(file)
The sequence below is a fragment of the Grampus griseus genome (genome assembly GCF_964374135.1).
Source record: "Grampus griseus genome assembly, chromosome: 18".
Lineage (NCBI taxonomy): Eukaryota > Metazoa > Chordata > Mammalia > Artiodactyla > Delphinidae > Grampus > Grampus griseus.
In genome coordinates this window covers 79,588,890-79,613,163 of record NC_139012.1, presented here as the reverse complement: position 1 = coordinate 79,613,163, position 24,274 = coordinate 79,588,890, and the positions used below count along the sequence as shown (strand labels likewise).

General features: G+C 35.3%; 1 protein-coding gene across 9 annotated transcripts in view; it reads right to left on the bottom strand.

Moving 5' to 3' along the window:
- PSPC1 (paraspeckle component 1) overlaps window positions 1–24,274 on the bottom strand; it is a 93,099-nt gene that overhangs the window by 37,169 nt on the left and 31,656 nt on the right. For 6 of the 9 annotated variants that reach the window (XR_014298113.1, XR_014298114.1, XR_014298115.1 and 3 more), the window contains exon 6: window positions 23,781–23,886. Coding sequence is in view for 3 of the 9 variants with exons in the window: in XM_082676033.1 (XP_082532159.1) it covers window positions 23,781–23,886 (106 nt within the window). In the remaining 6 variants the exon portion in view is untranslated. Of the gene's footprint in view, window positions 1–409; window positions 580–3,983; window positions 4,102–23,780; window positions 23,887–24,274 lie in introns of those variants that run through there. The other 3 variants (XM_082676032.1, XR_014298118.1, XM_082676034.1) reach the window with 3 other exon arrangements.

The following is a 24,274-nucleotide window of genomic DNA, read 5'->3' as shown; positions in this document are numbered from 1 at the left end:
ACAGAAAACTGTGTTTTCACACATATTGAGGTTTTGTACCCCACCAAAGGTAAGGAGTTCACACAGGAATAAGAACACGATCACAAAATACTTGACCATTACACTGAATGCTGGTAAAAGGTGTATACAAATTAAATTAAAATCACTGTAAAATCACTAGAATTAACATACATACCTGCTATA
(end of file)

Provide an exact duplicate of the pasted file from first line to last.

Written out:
The sequence below is a fragment of the Grampus griseus genome (genome assembly GCF_964374135.1).
Source record: "Grampus griseus genome assembly, chromosome: 18".
Lineage (NCBI taxonomy): Eukaryota > Metazoa > Chordata > Mammalia > Artiodactyla > Delphinidae > Grampus > Grampus griseus.
In genome coordinates this window covers 79,588,890-79,613,163 of record NC_139012.1, presented here as the reverse complement: position 1 = coordinate 79,613,163, position 24,274 = coordinate 79,588,890, and the positions used below count along the sequence as shown (strand labels likewise).

General features: G+C 35.3%; 1 protein-coding gene across 9 annotated transcripts in view; it reads right to left on the bottom strand.

Moving 5' to 3' along the window:
- PSPC1 (paraspeckle component 1) overlaps window positions 1–24,274 on the bottom strand; it is a 93,099-nt gene that overhangs the window by 37,169 nt on the left and 31,656 nt on the right. For 6 of the 9 annotated variants that reach the window (XR_014298113.1, XR_014298114.1, XR_014298115.1 and 3 more), the window contains exon 6: window positions 23,781–23,886. Coding sequence is in view for 3 of the 9 variants with exons in the window: in XM_082676033.1 (XP_082532159.1) it covers window positions 23,781–23,886 (106 nt within the window). In the remaining 6 variants the exon portion in view is untranslated. Of the gene's footprint in view, window positions 1–409; window positions 580–3,983; window positions 4,102–23,780; window positions 23,887–24,274 lie in introns of those variants that run through there. The other 3 variants (XM_082676032.1, XR_014298118.1, XM_082676034.1) reach the window with 3 other exon arrangements.

The following is a 24,274-nucleotide window of genomic DNA, read 5'->3' as shown; positions in this document are numbered from 1 at the left end:
ACAGAAAACTGTGTTTTCACACATATTGAGGTTTTGTACCCCACCAAAGGTAAGGAGTTCACACAGGAATAAGAACACGATCACAAAATACTTGACCATTACACTGAATGCTGGTAAAAGGTGTATACAAATTAAATTAAAATCACTGTAAAATCACTAGAATTAACATACATACCTGCTATA